Setting Up an Incubator
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Hatching eggs requires an incubator. Incubators create a “simulated environment” to mimic a broody chicken setting on her eggs to prepare them to hatch. There are several different types of incubators on the market from simple foam incubators, incubators with automated egg turners and controls, and even cabinet-style incubators that can hold up to 270 eggs!
Incubators handle three things: maintaining a temperature of 99.5 degrees F, maintaining humidity levels between 50-60%, and turning eggs on a regular basis.
Think about eggs setting underneath a chicken. It will be warm, moist, and shifting from the chicken’s daily movements. For this project, we will be using an incubator that includes an automatic egg turner as well as monitors for humidity and temperature readings. This makes the incubation process less stressful and time-intensive.
Here is a video from NC State Extension on the basics of setting up an incubator:
Here is the online manual for the Harris Farms Nurture Pro 360, the incubator you will be loaning from Haywood County 4-H. This incubator includes:
- clear plastic around the hatching area for easy viewing
- a water intake on the outside of the incubator to increase humidity without having to open up the lid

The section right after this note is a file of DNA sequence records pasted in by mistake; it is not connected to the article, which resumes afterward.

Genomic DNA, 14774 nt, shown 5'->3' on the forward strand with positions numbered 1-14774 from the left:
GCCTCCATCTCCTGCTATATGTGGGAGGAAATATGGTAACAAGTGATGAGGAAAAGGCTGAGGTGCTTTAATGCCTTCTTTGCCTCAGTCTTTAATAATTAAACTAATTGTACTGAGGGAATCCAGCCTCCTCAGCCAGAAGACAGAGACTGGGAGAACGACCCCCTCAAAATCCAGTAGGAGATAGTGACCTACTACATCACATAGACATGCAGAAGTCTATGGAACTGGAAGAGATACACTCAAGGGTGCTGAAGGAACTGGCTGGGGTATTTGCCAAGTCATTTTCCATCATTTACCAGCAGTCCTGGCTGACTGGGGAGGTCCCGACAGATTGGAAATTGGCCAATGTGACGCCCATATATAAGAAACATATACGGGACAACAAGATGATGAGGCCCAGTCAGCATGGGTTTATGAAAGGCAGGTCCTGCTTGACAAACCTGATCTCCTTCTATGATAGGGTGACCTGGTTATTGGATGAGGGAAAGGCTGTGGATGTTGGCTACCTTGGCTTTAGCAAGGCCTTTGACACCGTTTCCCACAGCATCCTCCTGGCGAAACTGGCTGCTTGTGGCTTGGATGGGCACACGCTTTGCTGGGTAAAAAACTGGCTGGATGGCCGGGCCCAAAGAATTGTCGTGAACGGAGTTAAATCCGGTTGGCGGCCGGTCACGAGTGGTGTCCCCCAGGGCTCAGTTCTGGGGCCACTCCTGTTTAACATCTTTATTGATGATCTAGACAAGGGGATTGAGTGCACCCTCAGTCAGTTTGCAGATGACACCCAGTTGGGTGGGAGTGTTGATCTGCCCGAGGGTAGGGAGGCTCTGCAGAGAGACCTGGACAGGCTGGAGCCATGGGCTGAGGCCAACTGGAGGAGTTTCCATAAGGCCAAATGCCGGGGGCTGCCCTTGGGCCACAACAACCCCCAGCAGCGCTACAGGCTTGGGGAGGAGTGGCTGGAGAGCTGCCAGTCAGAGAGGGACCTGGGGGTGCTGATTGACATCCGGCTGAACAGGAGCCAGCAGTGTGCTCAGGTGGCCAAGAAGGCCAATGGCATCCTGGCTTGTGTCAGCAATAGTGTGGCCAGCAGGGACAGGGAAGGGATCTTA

- bright LED temperature and humidity read-outs
- a built-in candler on the top of the incubator
What should the temperature be?
The temperature should be automatically set as a feature on your incubator. You are going to aim for a constant temperature of 99.5 degrees F. It is alright if it ranges from 99 degrees to 101 degrees. The heating element in the incubator will maintain the temperature without you needing to do anything.
What should the humidity be?
For days 1 to 18, the humidity should range from 55-60%. From days 18 to 21, the humidity should be between 65-70%.
You will want to drop by at least once each weekend to check on the humidity in your incubator during this project. Humidity is controlled in the incubator by adding water into the incubator; these incubators will not automatically control humidity.
Here is a video from NC State Extension on setting eggs in an incubator:
***Make sure to consult the online manual for the Harris Farms Nurture Pro 360 in order to correctly set eggs in the incubator. Section 6 tells you how to do this: including that — Eggs need to be set lying flat with their pointed ends facing inwards towards the center of the incubator.